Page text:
*During the War of 1812, the British considered Baltimore a nest of pirates because some of the fastest and most famous privateers of the war were built in the Fells Point shipyards there. Fort McHenry was the scene of an overnight bombardment where the British hoped to force an American surrender that would permit them to sail straight into the heart of the city. But when dawn came, the Stars and Stripes still flew. One of the Americans who witnessed the bombardment while on board a British warship was Francis Scott Key, who was so inspired by the sight of Old Glory still waving that he penned the poem that eventually became the country’s national anthem, “The Star Spangled Banner.”
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By MaryLu Tyndall
MaryLu Tyndall Books, 2014, ISBN 978-0-9910921-2-3, $14.48
e-Book ISN 978-0-9910921-3-0, $5.99
21 March 1692
Seventy-nine days until the earthquake . . .
The last place Juliana Dutton should visit, especially after dark, is a dockside tavern in Port Royal, Jamaica. Unlike others of her station, however, she refuses to abandon her friend Abilene, who has fallen on hard times. A resolute Juliana pushes aside her niggling second thoughts and steps into the den of inequity, where pirates and other ne’er-do-wells sate their hunger for drink and debauchery. God will protect her, but His guardian angel turns out to also be a scoundrel, albeit one who speaks and acts like a gentleman – at least where she’s concerned. While grateful for the Pirate Earl’s assistance, she’s dismayed to discover she’s attracted to this rogue who knows not only her name, but also where she lives.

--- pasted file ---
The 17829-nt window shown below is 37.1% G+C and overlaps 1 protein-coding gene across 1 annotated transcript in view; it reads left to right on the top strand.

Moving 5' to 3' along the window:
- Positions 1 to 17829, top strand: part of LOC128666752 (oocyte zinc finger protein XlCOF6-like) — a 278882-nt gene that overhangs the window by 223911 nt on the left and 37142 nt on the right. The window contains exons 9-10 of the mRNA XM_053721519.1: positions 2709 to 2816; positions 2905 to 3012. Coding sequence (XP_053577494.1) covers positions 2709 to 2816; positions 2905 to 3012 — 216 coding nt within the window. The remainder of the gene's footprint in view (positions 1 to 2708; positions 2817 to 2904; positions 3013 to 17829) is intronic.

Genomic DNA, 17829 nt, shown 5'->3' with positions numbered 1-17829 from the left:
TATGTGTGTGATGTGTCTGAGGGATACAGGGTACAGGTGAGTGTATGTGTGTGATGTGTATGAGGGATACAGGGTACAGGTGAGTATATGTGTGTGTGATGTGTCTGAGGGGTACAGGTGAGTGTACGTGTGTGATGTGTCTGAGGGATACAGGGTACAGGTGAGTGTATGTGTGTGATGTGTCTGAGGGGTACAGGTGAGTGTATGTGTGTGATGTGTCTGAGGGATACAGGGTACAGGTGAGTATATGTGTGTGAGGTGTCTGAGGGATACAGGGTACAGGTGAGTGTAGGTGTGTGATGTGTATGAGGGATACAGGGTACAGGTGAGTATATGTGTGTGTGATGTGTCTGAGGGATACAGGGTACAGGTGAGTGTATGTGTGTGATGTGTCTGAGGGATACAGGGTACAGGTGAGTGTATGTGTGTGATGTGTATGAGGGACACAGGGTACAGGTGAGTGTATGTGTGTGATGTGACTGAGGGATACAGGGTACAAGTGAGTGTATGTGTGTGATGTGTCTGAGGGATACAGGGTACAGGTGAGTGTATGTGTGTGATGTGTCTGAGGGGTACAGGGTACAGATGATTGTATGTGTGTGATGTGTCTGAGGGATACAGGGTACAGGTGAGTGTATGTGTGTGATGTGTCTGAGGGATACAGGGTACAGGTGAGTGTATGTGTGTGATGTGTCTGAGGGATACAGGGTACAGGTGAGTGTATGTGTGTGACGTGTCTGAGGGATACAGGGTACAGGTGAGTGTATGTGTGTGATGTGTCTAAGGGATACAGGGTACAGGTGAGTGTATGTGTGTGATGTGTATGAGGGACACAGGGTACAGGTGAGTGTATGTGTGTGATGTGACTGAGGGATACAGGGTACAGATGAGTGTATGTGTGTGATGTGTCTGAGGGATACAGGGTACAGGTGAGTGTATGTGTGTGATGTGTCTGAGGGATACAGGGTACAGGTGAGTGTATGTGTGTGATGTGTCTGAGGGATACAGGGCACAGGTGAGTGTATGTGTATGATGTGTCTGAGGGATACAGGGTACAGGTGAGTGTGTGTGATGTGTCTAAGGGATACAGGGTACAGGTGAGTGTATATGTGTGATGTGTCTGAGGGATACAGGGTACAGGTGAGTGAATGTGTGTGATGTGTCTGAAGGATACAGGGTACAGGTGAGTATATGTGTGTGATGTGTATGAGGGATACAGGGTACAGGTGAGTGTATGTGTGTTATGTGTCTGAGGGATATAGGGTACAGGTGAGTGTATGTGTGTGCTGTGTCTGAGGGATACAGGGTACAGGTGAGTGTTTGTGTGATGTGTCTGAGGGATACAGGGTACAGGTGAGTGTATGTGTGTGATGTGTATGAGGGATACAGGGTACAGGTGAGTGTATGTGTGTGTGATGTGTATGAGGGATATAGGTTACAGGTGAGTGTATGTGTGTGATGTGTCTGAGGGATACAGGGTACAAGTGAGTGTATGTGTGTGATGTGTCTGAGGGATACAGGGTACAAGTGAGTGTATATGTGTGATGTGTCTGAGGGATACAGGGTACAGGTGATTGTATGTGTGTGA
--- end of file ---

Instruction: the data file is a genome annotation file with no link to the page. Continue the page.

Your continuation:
With her father ailing and her brother a drunkard who enjoys gambling, Juliana must run the family business. She has the necessary acumen, but her father believes she is trying to steal the company from him. Nevertheless she stealthily oversees the business, doing whatever she must to keep her father’s clients from learning the truth. For if they did, they would take their business elsewhere, rather than deal with a woman, and the loss of income would ensure that she would become as desperate and destitute as Abilene or the orphans whom she visits.
To further complicate her life, she must maintain her social life, attending soirees and making believe she hasn’t a care in the world. Her brother’s answer is to assist the unrelenting Captain Nichols in his pursuit of Juliana. He might be handsome and have a noble pedigree and wealth, but she can’t abide the man. When he learns of her encounter with the Pirate Earl, he admonishes her in front of her friends and vows to discuss the matter with her father. She can’t allow that to happen, but she has no way of stopping him from carrying out his threat and uncovering the truth.
As if aware of her dire predicament, the foppish and dainty Lord Alexander Munthrope, who decks himself out with ribbons and lace, intervenes. After escorting her to her home, he proposes a plan that would aid him in satisfying his father’s demand to choose a wife while keeping Nichols away from her. The moment Juliana agrees to the preposterous engagement, she doubts the wisdom of her decision, but Alex, who has worshipped her from afar, isn’t about to let her elude him. Although the plan succeeds, it engenders an enemy, for if Nichols can’t have Juliana, no one will. He suspects this relative newcomer to Jamaica isn’t quite whom he seems to be, and when he learns that Alex’s father, the Earl of Clarendon, was once a pirate, Nichols is determined to ferret out the truth.